CAPS campaigners attack UK public aquaria
A report from an animal welfare group called the Captive Animals Protection Society (CAPS) has attacked the UK's public aquarium industry and wants it to be shut down.
According to The Independent, CAPS commissioned a report into welfare in British public aquaria which was undertaken by Jordi Casamitjana, a zoologist and former zoos expert for the Born Free Foundation. Casamitjana is said to have based the study on visits to 33 of the UK's 51 public aquaria.
The Independent claims that the investigation has been backed by the Royal Society for the Prevention of Cruelty to Animals (RSPCA).
The CAPS report, called "Sufferring Deep Down" alleges that benthic rays and sharks at 20 aquariums showed surface-breaking behaviour because they were "trained" to feed from the surface. It also claims that fish at 75% of the aquaria showed signs of scars and deformity and that few of the aquaria were actually involved in conservation projects, despite creating the impression that they were.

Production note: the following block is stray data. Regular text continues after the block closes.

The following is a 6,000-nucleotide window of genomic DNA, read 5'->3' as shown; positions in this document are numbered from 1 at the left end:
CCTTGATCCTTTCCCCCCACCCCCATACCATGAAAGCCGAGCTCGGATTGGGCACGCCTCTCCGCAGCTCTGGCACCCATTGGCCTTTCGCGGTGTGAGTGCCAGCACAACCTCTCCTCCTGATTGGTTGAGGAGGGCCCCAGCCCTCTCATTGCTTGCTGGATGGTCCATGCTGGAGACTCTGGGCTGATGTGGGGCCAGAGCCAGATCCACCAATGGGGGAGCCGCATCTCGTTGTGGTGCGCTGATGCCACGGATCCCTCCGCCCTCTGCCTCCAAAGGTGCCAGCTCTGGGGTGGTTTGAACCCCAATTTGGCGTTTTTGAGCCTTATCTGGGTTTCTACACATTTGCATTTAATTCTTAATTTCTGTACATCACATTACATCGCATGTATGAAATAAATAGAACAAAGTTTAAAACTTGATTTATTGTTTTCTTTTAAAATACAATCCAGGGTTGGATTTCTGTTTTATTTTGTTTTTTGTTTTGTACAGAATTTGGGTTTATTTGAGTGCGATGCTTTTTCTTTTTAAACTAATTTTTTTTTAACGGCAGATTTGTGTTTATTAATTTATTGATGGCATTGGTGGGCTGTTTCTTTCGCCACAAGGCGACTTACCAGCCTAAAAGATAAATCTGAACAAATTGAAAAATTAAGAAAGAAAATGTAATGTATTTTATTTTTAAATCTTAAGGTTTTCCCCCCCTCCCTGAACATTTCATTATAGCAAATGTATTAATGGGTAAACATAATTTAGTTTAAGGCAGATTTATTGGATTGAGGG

The RSPCA's marine scientific officer, Laila Sadler, told The Independent that "tens of thousands of fish die in British aquariums each year while thousands die in transit to them". She is reported to have likened the report to previous exposes of poor animal welfare in zoos.
CAPS claims that their study supports their case for banning zoos and public aquaria.
Colin Brown, the Chief Executive of The Deep in Hull told The Independent that it was actively involved in research - The Deep is connected to Hull University's leading marine biology programmes - and that official procedures were already in effect to highlight the problems raised in the CAPS study.
Said Brown: "There are no doubt good and bad aquariums, but the good that aquariums do in research, education and as ambassadors for the oceans is vital and should not be underestimated."
One possible reason for the number of deformed and elderly looking fish seen in the aquaria studied is because the fish in captivity live much longer. In the wild, few fish reach old age, because they're either eaten by predators or caught by fishermen.
All public aquaria in the UK are bound to follow the rigorous Zoo Licensing Act 1981 which sets clear guidelines on welfare, as well as promoting conservation.